At all phases in a nursing career, first experiences do matter. If the experience or perception of the newly hired nurse is one where he/she feels ill prepared or unsupported, the risk of turnover can most certainly increase.  Whereas, an onboarding experience that goes beyond the traditional one-size-fits-all model to personalize a development plan based on assessed proven competencies, skills, and personality traits is likely to increase engagement and job satisfaction.

Healthcare organizations can promote high levels of clinical workforce engagement by providing learning opportunities that reinforce new knowledge/skills and foster professional growth.  Taking a collaborative approach can further augment an organization’s commitment in the continual development of their workforce.  By engaging nurses in their personal and professional growth, a plan that includes the unique needs of the learner and one that is aligned to the needs of the organizations can have a positive impact on both patient outcomes and clinical workforce engagement.

Many organizations offer learning opportunities to their clinical workforce.  It is essential to ensure nurse are aware of these opportunities, especially newly licensed nursing professionals.  Here are a few ways organizations are meeting the continual learning needs of their clinical workforce:

  • Tuition reimbursement to encourage education to BSN, MSN, or doctorate
  • Encourage Participation in local and national nurse associations
  • Providing In-house continuing education opportunities, including those that enhance interdisciplinary awareness
  • Offering access and review of targeted evidence-based literature

For mid-to-late career nurses, include them in the same opportunities as early career nurses, but also focus on leadership development and more autonomy to self-direct education based on the individual’s interest.

Job satisfaction for mid to later-career nurses will be influenced by nursing professional development that include:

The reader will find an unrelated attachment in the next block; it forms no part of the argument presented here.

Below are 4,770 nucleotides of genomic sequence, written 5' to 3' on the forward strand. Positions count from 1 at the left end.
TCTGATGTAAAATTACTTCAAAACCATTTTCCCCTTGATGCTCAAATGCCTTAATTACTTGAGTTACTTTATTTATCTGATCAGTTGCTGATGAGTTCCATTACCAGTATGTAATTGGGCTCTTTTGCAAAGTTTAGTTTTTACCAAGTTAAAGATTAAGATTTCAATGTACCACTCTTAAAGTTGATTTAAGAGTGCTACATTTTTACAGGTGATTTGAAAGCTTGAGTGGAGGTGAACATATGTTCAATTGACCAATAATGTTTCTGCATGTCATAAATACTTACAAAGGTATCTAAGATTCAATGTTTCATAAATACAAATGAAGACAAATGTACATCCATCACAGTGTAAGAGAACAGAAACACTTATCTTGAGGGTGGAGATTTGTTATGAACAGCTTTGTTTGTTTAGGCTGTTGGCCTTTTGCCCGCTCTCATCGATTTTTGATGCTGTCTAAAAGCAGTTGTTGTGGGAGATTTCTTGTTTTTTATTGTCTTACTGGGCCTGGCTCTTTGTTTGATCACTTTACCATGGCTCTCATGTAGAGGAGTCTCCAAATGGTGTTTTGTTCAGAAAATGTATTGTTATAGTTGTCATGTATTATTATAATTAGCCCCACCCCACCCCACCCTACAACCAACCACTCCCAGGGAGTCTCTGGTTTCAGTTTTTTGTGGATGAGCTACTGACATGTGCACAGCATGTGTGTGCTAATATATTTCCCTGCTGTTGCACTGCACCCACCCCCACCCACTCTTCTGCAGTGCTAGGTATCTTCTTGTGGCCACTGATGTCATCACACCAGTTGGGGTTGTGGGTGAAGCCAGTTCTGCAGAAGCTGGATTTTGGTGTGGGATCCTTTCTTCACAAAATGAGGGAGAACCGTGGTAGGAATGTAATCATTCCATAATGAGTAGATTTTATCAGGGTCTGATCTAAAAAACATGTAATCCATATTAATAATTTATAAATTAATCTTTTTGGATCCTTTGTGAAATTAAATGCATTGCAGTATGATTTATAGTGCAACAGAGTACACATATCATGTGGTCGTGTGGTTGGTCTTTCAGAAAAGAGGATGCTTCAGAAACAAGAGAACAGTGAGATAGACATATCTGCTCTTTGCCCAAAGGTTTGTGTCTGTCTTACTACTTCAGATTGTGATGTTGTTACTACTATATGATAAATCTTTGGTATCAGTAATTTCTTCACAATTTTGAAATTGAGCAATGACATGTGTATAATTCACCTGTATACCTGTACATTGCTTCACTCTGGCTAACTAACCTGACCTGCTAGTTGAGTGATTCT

• Opportunities to be recognized for their experience, contributions, and accomplishments
  • Leadership training and management courses
  • Autonomy to choose their own continuing education opportunities accompanied with a hassle-free approval process
  • Retirement planning

3) Measuring the Effectiveness of a Professional Development Program

As healthcare continues to transition to a pay-for-performance system, the inclusion of evidence-based practice is a key component to an organization’s success.  The professional development programs should be aligned with the strategic goals of an organization.

Furthermore, a structured program should have the ability to measure and track key performance metrics.  A few metrics might include nurse satisfaction, retention, engagement, newly acquired knowledge/skills, patient/resident satisfaction and clinical outcomes.  Nursing leaders can explore even more progressive and innovative ways to measure the effectiveness of professional development initiatives.

Depending on the practice setting, there are also advanced analytic and education tools available to measure learning that includes comparative analytics. Certainly, a robust system can be used to improve specific clinical outcomes that meet the needs for both quality care and the organization’s key performance metrics for their clinical workforce.

Final Thoughts

Nursing professional development plays a critical role to ensure quality care, career satisfaction, and a solid pipeline for tomorrow’s leaders. By committing to the practice of these three critical components, your organization will lead the charge to create an engaged, proficient, and motivated nursing workforce ready to take on the challenges of an ever-changing healthcare landscape.

Read Achieving Nursing Excellence Part 1: Hiring and Onboarding

Felicia Sadler, MJ, BSN, RN, CPHQ, LSSBB

Patient Safety & Quality Executive

Felicia has been a Registered Nurse for over 30 years and is a Certified Professional in Healthcare Quality, a Lean Six Sigma Black Belt in Healthcare, and has served as an examiner for the Tennessee Center for Performance Excellence. She holds a Master of Jurisprudence in Health Law from Loyola Chicago School of Law and a Bachelor of Science in Nursing from South University. Felicia has served as chairperson for ASHRM's Education Strategy Committee, and ASHRM’s Education Development Task Force and assists health care organizations with strategic solutions to impact clinical outcomes and optimize organizational performance.